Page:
Retrospective Thoughts on Endodontic Instrumentation
OVER THE COURSE OF a nice peaceful Christmas day, I’ve had time to put things into perspective. Much research has been posted supporting the use of rotary NiTi and non-linear reciprocating NiTi in the creation of non-distorted shaping. Without question, it works. The same is true for K-files. They work too. Yet, the question is not whether or not something works. If that were the question, we would still be using K-files made of carbon steel the way endo was done more than 100 years ago simply because it worked.
Obviously, we incorporate new ways of doing procedures looking for the advantages of improved results—or at a minimum equal results attained more safely, efficiently, in the most economical way possible. This is where there have been strong differences of opinion. Rotary NiTi carries with it an increased chance of breakage. It has been written about for decades, and the major manufacturers are bringing out new products with the promise of reduced rates of breakage. The subject of breakage is challenged in the literature by studies showing that it is an infrequent event. Yet, for anyone who experiences separation clinically, literature that says it is a rare event is not quite convincing enough. As a result, it remains an issue. To say that it is not an issue is to ignore the experiences of dentists who are concerned about this trait.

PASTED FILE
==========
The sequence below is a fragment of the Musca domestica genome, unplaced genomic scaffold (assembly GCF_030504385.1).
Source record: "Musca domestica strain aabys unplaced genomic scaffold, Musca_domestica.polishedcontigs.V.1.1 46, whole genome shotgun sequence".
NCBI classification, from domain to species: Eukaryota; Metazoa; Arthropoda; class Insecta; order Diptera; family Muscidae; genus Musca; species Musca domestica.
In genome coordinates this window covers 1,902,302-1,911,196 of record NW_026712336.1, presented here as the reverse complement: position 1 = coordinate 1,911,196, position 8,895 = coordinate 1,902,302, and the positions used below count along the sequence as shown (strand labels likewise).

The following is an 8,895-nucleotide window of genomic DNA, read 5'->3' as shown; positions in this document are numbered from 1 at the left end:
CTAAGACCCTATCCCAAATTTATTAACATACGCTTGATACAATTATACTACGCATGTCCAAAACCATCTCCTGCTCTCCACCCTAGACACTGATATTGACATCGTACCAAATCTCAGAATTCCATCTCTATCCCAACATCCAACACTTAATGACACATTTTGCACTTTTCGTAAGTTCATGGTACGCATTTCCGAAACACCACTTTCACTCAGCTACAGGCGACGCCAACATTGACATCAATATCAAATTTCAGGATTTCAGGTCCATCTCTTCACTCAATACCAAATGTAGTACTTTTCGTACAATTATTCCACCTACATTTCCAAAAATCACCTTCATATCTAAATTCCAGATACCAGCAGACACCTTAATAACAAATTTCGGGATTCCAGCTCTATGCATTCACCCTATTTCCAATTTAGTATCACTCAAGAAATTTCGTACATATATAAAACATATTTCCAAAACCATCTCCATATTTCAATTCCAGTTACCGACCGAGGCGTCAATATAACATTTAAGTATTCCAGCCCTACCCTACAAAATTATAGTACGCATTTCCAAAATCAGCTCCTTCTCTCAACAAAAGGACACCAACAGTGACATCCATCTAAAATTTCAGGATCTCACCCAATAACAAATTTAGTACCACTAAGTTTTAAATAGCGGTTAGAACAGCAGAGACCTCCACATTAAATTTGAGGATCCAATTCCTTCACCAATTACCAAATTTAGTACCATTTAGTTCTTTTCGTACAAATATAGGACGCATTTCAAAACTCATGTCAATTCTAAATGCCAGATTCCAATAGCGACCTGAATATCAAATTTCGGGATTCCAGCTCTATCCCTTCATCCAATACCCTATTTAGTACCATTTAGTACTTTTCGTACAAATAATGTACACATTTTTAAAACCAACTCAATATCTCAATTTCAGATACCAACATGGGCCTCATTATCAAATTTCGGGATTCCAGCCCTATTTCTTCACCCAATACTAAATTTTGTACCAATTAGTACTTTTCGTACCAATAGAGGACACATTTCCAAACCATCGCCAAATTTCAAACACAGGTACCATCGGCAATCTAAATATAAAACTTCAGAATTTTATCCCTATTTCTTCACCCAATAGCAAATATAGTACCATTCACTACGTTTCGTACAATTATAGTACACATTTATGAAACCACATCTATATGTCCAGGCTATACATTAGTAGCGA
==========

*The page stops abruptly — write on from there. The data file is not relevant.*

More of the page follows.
The defense of rotating NiTi includes not only downplaying the effects of instrument separation, but also emphasizing studies that show that the alternative use of reamers used both manually and in the thirty-degree reciprocating handpiece cause a greater degree of distortion. These papers are challenged by studies that refute these effects, showing superior centering results for the reamers. There are no studies that show one technique superior to another in success outcome studies. When it comes to rotating NiTi, there are so many systems to choose from that their sheer numbers detract from the realization that other existing systems significantly different from rotating NiTi virtually eliminate breakage as a concern. One can get so bogged down in deciding which rotating NiTi system to use that one is not aware that the problem of breakage has already been solved.
If we make a list of the other problems that still confront us they would include:
Common sense tells us that excessive coronal removal of dentin has to be associated with greater tapered instruments. A peeso can remove excess coronal dentin, too, but having cutting blades on a stiff shank, it can be selectively used against the outer wall of a root, straightening coronal access and leaving a greater thickness of dentin on the inner wall, adjacent to the furcation, something crucial to preventing strip perforations and the increased chances of dentinal micro-cracks in thin sections of the root.